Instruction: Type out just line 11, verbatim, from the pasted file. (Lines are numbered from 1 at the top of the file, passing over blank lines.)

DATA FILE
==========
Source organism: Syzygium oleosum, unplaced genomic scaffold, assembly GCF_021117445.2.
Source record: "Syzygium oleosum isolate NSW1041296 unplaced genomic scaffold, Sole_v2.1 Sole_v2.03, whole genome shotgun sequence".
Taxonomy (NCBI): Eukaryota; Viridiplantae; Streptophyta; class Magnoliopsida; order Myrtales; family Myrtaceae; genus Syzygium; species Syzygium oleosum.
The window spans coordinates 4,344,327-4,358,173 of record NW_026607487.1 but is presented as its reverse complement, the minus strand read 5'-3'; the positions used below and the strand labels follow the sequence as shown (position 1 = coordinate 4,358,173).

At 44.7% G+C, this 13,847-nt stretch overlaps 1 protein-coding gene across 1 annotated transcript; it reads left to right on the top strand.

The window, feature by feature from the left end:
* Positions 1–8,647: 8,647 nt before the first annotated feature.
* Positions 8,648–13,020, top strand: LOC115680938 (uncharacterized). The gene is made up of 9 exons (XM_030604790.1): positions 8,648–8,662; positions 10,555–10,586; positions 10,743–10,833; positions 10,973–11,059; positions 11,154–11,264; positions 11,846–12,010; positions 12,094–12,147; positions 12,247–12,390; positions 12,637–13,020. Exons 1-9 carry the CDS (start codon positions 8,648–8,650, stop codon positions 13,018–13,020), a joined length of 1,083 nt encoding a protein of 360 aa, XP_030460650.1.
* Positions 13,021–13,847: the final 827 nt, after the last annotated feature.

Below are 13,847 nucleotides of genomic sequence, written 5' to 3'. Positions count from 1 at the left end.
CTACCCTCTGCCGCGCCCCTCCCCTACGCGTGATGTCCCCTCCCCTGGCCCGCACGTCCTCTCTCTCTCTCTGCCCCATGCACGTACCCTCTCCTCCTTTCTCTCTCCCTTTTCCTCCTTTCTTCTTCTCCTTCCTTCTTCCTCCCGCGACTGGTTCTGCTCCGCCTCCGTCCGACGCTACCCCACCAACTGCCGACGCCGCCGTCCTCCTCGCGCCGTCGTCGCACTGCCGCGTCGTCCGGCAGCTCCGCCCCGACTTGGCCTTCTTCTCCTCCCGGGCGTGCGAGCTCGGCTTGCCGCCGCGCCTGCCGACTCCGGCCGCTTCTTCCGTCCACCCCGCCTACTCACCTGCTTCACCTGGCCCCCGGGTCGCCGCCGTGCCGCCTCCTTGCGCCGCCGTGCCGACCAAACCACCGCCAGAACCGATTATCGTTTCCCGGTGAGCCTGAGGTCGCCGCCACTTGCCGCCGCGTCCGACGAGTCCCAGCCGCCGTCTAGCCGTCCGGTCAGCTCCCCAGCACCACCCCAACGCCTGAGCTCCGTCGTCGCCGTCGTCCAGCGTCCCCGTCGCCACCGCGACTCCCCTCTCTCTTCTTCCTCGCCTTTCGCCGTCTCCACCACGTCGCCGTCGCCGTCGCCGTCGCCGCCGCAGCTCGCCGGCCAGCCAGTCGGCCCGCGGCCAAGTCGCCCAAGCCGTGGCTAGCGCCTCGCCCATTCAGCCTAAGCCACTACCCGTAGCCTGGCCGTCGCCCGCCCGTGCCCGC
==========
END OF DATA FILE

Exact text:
CTACCCTCTGCCGCGCCCCTCCCCTACGCGTGATGTCCCCTCCCCTGGCCCGCACGTCCTCTCTCTCTCTCTGCCCCATGCACGTACCCTCTCCTCCTTTCTCTCTCCCTTTTCCTCCTTTCTTCTTCTCCTTCCTTCTTCCTCCCGCGACTGGTTCTGCTCCGCCTCCGTCCGACGCTACCCCACCAACTGCCGACGCCGCCGTCCTCCTCGCGCCGTCGTCGCACTGCCGCGTCGTCCGGCAGCTCCGCCCCGACTTGGCCTTCTTCTCCTCCCGGGCGTGCGAGCTCGGCTTGCCGCCGCGCCTGCCGACTCCGGCCGCTTCTTCCGTCCACCCCGCCTACTCACCTGCTTCACCTGGCCCCCGGGTCGCCGCCGTGCCGCCTCCTTGCGCCGCCGTGCCGACCAAACCACCGCCAGAACCGATTATCGTTTCCCGGTGAGCCTGAGGTCGCCGCCACTTGCCGCCGCGTCCGACGAGTCCCAGCCGCCGTCTAGCCGTCCGGTCAGCTCCCCAGCACCACCCCAACGCCTGAGCTCCGTCGTCGCCGTCGTCCAGCGTCCCCGTCGCCACCGCGACTCCCCTCTCTCTTCTTCCTCGCCTTTCGCCGTCTCCACCACGTCGCCGTCGCCGTCGCCGTCGCCGCCGCAGCTCGCCGGCCAGCCAGTCGGCCCGCGGCCAAGTCGCCCAAGCCGTGGCTAGCGCCTCGCCCATTCAGCCTAAGCCACTACCCGTAGCCTGGCCGTCGCCCGCCCGTGCCCGC